Stuart Lambon

Advanced customisations to the WordPress WYSIWYG editor

Customising WordPress WYSIWYG

I’ve never really been a fan of content management systems that offer an in-context content editor unless they’re done well on a minimal scale; websites such as Medium do this very well. For most websites with more content and/or with e-commerce capabilities an in-context editor becomes hard to use because they user may get distracted by other parts of the site, lose their place or be bombarded by edit buttons everywhere.

I have always preferred content be added the way that WordPress does it; via a back-end interface that focuses the user on what they are writing—in fact in version 4.1 they also added a ‘distraction-free’ writing mode which takes this further by temporarily hiding all sidebars. WordPress uses the TinyMCE WYSIWYG editor and despite the positives of the standard settings there are a few customisations that I add to nearly every WordPress site that I build so I thought I’d share some. These are usually for mine and the clients benefit.

Limiting client access

One of the first customisations I’d recommend is to limit most (and probably all) users to a select few set of tools within the WYSIWYG editor. This at first sounds a little over-the-top but this is more to protect the design and branding of the website. Users shouldn’t be able to add large h1 tags everywhere around the site and to protect the design and branding of the company things like underlines and the ability to select the font colour should be removed. It’s not quite as good as training users to follow an agreed company style guide to but it’s better than nothing!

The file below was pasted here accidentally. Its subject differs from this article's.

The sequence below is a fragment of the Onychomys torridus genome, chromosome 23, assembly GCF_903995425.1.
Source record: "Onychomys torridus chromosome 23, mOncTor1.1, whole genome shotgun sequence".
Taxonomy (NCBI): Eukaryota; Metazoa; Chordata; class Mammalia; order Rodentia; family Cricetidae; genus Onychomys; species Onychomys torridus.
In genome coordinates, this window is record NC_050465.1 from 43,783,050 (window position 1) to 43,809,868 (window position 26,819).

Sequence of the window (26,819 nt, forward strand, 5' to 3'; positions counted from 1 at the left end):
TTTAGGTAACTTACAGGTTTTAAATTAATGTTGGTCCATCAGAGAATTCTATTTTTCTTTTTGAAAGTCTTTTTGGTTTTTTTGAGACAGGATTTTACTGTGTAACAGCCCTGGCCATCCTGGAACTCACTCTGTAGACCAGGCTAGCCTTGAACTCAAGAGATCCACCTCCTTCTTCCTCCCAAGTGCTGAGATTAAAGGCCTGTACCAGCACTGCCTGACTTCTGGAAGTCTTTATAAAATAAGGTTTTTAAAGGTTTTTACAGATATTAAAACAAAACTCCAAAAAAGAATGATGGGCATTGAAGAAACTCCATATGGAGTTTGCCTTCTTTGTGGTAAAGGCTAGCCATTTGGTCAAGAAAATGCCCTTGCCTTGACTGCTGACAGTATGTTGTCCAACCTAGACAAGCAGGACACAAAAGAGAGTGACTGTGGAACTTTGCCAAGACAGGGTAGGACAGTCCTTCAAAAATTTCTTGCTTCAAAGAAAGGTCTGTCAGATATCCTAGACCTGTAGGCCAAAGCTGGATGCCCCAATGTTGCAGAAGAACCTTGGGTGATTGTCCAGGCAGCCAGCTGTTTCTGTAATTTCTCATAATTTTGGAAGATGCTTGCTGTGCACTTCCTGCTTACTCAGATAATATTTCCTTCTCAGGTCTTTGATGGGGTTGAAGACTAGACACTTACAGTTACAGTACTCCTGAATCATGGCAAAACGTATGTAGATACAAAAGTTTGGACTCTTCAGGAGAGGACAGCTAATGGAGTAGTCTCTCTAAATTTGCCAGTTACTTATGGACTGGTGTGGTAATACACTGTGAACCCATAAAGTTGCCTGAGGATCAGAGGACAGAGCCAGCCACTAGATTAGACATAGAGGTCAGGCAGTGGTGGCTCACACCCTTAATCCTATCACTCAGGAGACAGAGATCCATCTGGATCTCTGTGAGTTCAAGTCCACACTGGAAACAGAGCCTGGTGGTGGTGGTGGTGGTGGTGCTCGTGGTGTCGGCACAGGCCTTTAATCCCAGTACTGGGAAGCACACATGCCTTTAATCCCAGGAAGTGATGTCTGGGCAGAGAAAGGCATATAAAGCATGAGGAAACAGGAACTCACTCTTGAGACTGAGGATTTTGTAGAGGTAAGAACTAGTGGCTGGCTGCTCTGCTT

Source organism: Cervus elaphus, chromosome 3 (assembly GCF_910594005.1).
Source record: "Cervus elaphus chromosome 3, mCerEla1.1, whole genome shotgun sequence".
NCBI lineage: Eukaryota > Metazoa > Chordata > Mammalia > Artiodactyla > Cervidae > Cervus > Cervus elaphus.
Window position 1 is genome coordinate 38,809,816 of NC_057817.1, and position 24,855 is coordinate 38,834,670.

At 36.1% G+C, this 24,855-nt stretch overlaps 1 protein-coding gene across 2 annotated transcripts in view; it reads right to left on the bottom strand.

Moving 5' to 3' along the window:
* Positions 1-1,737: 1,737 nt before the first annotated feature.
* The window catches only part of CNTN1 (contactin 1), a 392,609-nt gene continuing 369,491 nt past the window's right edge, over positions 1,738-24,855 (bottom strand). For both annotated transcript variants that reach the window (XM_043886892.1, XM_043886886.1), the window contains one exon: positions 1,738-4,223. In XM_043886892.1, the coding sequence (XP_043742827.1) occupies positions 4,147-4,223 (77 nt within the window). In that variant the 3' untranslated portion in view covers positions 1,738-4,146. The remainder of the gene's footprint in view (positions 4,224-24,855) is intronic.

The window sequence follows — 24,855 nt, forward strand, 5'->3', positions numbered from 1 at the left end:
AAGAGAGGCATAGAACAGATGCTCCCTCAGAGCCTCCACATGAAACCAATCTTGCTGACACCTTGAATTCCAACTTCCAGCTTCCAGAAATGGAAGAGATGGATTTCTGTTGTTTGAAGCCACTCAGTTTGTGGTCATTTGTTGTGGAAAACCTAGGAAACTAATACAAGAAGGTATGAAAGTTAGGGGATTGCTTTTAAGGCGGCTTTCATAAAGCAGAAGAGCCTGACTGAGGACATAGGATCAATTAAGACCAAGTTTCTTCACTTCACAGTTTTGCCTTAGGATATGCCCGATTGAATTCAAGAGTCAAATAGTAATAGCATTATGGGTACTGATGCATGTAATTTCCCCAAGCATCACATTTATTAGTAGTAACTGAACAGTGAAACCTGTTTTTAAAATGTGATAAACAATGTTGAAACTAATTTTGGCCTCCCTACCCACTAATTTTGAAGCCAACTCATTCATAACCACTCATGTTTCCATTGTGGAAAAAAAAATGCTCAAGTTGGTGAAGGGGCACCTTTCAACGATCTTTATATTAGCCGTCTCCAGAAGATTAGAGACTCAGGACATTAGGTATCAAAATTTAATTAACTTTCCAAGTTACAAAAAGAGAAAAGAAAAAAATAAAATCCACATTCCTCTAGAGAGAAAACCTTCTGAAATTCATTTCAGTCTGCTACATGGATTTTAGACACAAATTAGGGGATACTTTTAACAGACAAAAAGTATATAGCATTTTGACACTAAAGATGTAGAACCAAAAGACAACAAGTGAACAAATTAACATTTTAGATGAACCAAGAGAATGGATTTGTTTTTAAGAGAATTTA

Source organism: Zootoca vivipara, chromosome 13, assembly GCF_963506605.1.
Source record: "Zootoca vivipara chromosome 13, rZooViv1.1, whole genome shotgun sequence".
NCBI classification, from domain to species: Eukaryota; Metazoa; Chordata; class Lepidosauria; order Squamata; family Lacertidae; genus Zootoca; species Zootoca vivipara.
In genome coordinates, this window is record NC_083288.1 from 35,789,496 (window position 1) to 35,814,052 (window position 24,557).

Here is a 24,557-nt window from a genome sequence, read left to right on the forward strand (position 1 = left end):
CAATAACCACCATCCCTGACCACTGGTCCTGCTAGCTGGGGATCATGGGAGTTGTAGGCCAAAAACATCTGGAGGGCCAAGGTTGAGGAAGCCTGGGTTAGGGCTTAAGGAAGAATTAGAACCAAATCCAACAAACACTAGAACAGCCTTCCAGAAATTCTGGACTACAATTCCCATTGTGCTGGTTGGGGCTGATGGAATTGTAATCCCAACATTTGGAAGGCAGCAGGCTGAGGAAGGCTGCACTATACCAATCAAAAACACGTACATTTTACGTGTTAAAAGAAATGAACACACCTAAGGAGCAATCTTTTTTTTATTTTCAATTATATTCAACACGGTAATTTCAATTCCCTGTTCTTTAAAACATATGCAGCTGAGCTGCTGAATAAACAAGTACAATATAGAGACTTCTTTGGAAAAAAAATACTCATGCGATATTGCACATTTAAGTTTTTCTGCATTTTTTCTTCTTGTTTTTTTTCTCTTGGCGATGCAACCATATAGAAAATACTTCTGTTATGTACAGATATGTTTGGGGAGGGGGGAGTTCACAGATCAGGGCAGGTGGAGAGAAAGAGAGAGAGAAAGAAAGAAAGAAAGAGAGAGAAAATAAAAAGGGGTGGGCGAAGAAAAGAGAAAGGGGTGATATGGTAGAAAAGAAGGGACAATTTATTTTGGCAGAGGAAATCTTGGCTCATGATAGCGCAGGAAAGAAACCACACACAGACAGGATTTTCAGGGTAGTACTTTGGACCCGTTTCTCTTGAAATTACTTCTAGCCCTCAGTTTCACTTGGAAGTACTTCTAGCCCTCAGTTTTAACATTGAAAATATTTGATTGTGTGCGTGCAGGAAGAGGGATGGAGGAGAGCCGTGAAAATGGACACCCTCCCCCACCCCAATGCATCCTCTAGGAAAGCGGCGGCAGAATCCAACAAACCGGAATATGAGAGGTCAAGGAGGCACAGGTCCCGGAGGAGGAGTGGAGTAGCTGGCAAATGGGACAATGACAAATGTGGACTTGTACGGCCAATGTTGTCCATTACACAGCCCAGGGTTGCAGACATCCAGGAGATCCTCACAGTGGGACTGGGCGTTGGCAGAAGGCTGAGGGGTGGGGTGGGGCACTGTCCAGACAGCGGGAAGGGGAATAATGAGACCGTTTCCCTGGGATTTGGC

Limiting the block formats in the block listbox

Customising WordPress WYSIWYG

For example, to limit users to the choice of Paragraph, h2, h3 and h4 add this code to your theme’s functions.php file:

function customWYSIWYG($arr){
  $arr['block_formats'] = 'Paragraph=p;Heading 2=h2;Heading 3=h3;Heading 4=h4';
  return $arr;
}

add_filter('tiny_mce_before_init', 'customWYSIWYG');

Limiting items on the first toolbar line

To limit the buttons on the first toolbar line add this code to your theme’s functions.php file, deleting the parts of the array that you want to remove from the toolbar:

if( !function_exists('customised_editor_mce_top') ){
  function customised_editor_mce_top($buttons) {
    // Remove parts of this array to delete from the toolbar
    return array(
      'bold', 'italic', 'strikethrough', 'separator', 
      'bullist', 'numlist', 'blockquote', 'separator', 
      'justifyleft', 'justifycenter', 'justifyright', 'separator', 
      'link', 'unlink', 'wp_more', 'separator', 
      'spellchecker', 'fullscreen', 'wp_adv'
    );
  }
  add_filter('mce_buttons', 'customised_editor_mce_top', 0);
}

Limiting items on the second toolbar line

Customising WordPress WYSIWYG

The second line of the toolbar is the bar that appears when the user clicks ‘toolbar toggle’ is very much the same—just add to the functions.php file, deleting the parts of the array that you want to remove from the toolbar second line:

if( !function_exists('customised_editor_mce_bottom') ){
  function customised_editor_mce_bottom($buttons) {
    // Remove parts of this array to delete from the toolbar
    return array(
      'formatselect', 'underline', 'justifyfull', 'forecolor', 'separator', 
      'pastetext', 'pasteword', 'removeformat', 'separator', 
      'media', 'charmap', 'separator',